Live Safe Foundation is an Ohio based non-profit organization (501c3), and leading grassroots movement, devoted to making and fire and life safety education, awareness initiatives and life saving tools available on a broad basis to communities, campuses, and institutions in an effort to reduce national fire fatalities and fire losses. Live Safe aims to help finance fire safety education where means are otherwise unavailable. Live Safe is developing and sponsoring programs to help groups find the resources needed to advance individual and community fire safety.


Join Washington Township Fire Department this weekend for an Open House & Fish with a Firefighter!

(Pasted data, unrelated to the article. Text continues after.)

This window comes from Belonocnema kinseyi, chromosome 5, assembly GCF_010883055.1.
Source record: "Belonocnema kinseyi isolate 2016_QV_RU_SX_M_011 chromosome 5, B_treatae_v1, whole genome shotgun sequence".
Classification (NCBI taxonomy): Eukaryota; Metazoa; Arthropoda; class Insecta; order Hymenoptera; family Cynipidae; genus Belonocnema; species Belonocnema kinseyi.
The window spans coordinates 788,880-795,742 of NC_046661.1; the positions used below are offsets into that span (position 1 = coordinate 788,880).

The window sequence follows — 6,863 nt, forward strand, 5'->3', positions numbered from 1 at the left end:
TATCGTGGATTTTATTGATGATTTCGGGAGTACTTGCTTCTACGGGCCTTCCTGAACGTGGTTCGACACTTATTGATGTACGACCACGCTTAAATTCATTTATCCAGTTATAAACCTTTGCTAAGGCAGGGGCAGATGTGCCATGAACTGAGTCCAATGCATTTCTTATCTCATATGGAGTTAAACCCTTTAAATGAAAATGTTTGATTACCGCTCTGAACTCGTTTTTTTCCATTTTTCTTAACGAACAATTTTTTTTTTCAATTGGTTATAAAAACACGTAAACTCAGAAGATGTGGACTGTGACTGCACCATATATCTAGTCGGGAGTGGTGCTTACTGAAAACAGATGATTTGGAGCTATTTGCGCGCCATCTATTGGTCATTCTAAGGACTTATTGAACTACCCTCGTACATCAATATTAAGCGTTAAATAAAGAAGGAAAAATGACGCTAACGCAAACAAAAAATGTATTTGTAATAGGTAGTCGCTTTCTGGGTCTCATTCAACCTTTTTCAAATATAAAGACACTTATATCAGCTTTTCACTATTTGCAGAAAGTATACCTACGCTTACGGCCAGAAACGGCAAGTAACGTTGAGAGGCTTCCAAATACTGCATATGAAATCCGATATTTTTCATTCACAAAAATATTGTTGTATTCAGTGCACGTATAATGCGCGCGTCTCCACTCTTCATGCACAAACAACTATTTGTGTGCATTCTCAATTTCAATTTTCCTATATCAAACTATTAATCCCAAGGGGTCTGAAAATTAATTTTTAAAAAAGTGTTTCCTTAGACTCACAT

Tuesday, September 28th, 2010

Join Washington Township Fire Department this weekend for an Open House!

In addition, Washington Township Fire Department welcomes you to their fall open house. Be sure to stop by the station nearest you from 1 to 4 p.m. For complete details visit http://www.wtwp.com/fire/.

Or enroll in “Fish With a Firefighter”, Sunday, Oct. 10 from 1 – 2:30 p.m. Youth ages 7  11 can learn fishing basics under the expertise and guidance of W.T.F.D. staff. Register for program #424200.01. Participants must bring pole, line and hook, bait is provided.

Register now for Citizen’s Fire Experience on Saturday, October 16th: Join a day of challenge, camaraderie and fun!

•     Wear    full    firefighter    protective    gear    and    fight    a    live    fire;
•     Climb    our    100-foot    ladder    truck;
•     Practice    using    a    fire    extinguisher;